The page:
The even more storied Naked Prey kicked things off. (The band, you’ll recall, formed in back in ’82 by former Green on Red trapsman Van Christian, earned a Euro fanbase and have seven albums to their credit.) Christian’s brand of “Hard Roots” was tonight backed by guitarist Loren Dirks, bassist Brian Green, multi-instrumentalist Bill Elm and Peña himself on drums.
The crack combo, which frontman Christian hilariously referred to as “boot camp” for local aspiring musicians, played tunes that spanned their history. But it was the song “Push Comes to Shove,” from Christian’s 2013 solo album Party of One that stung most. The quieter studio version boiled over live into a booze-addled rock ’n’ roll frenzy. Local guitar-hero Clif Taylor sat in on the finale.
Afterwards, on the sidewalk outside of Che’s, Peña seemed ecstatic, pausing to catch his breath before gushing, “Dude, I fucking love playing the drums.”
The raspy-voiced Peña is proficient on several instruments and is a gifted singer-songwriter. He's earnest and self-deprecating, in person and in song. His Greyhound Soul songs (which he once called “bipolar blues and swamp ass") lift on universal themes like loss, self-loathing, and existential longing, and resonate with a faithful fanbase. Greyhound Soul fittingly lifted its name from wall graffiti at the old downtown bus station. They've released five albums, beginning with 1996’s Freaks.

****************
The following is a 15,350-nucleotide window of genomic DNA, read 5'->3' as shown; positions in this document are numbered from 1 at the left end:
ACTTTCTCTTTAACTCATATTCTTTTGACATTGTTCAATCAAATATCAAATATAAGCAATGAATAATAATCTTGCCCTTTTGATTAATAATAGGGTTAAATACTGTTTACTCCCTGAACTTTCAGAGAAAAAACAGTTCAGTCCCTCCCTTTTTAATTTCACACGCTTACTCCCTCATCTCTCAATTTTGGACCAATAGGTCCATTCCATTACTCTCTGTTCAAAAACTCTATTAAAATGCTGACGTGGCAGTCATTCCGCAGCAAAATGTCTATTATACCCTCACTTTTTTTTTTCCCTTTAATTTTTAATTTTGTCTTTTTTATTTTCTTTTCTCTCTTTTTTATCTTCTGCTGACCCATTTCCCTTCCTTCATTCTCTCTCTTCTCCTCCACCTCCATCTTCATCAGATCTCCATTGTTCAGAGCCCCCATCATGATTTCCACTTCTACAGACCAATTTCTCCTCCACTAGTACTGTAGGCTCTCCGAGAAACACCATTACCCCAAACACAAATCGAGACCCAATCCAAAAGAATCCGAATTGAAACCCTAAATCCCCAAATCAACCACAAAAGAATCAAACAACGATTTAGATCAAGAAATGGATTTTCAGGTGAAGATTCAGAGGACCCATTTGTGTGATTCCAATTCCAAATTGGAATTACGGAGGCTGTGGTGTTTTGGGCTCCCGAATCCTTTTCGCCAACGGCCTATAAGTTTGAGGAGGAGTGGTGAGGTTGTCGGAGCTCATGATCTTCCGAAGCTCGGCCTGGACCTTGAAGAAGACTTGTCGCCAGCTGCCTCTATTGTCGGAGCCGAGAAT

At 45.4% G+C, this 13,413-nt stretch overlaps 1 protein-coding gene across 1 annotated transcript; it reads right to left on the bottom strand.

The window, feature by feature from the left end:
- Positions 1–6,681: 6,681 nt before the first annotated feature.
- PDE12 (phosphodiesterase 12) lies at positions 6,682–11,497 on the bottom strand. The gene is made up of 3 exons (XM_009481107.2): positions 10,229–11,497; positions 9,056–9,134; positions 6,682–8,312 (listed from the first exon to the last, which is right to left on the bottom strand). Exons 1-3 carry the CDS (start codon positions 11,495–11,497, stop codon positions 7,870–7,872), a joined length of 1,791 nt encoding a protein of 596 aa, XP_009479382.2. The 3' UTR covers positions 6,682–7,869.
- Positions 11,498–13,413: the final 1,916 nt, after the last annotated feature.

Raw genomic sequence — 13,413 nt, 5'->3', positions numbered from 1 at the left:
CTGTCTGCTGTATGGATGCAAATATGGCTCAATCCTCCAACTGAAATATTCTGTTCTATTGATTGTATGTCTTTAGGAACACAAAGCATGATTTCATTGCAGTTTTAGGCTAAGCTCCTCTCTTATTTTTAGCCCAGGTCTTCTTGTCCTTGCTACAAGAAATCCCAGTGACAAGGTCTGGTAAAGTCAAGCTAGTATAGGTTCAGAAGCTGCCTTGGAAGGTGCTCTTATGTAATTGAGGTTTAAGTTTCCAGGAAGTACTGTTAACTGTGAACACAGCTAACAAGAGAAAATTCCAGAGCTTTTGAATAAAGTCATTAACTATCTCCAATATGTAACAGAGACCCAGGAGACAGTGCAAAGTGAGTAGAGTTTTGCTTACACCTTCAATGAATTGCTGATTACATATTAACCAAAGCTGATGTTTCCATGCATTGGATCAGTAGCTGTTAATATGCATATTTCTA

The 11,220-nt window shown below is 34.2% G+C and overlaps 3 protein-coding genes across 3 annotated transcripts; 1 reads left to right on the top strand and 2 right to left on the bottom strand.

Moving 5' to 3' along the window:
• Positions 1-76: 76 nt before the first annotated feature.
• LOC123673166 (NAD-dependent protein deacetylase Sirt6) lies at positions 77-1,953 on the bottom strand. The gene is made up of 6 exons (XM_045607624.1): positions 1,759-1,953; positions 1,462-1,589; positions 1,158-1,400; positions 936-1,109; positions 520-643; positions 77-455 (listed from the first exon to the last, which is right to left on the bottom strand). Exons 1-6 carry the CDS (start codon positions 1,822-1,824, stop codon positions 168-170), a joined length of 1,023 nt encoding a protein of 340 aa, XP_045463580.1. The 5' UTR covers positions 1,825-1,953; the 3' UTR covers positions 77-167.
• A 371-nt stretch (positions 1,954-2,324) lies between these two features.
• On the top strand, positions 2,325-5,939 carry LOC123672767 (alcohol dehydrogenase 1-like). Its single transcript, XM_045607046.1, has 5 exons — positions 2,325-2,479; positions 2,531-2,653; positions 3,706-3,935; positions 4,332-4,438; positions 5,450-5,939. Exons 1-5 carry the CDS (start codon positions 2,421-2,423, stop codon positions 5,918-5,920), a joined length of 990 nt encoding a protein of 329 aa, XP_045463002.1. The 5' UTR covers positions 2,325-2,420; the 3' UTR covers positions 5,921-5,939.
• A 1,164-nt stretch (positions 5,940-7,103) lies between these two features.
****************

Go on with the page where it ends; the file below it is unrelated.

Peña says his Band of Angels—a project launched in the summer ’14 that features Christian on drums, bassist Liza Byrne and Bill Elm on keyboard and lap steel—is just finishing its debut album.
Greyhound Soul’s lineup at Che’s featured multi-instrumentalist Bill Elm, powerhouse rhythm section of longtime bassist Duane Hollis, drummer Alan Anderson and frontman/guitarist Peña.
The foursome played hard and loud for an appreciative audience, careening like some sonic muscle car on “Freaks” and “Drag Queen.” Hollis and Anderson hammered down a groove, jamming, extending songs for Elm’s embellishment and Peña’s solos. That’s their edge. They shared a visceral, unspoken communication (no setlists) and freely rearranged songs at will, playing as if their souls were held in the balance. That's why this band of vets continues to perform after 22 years of existence.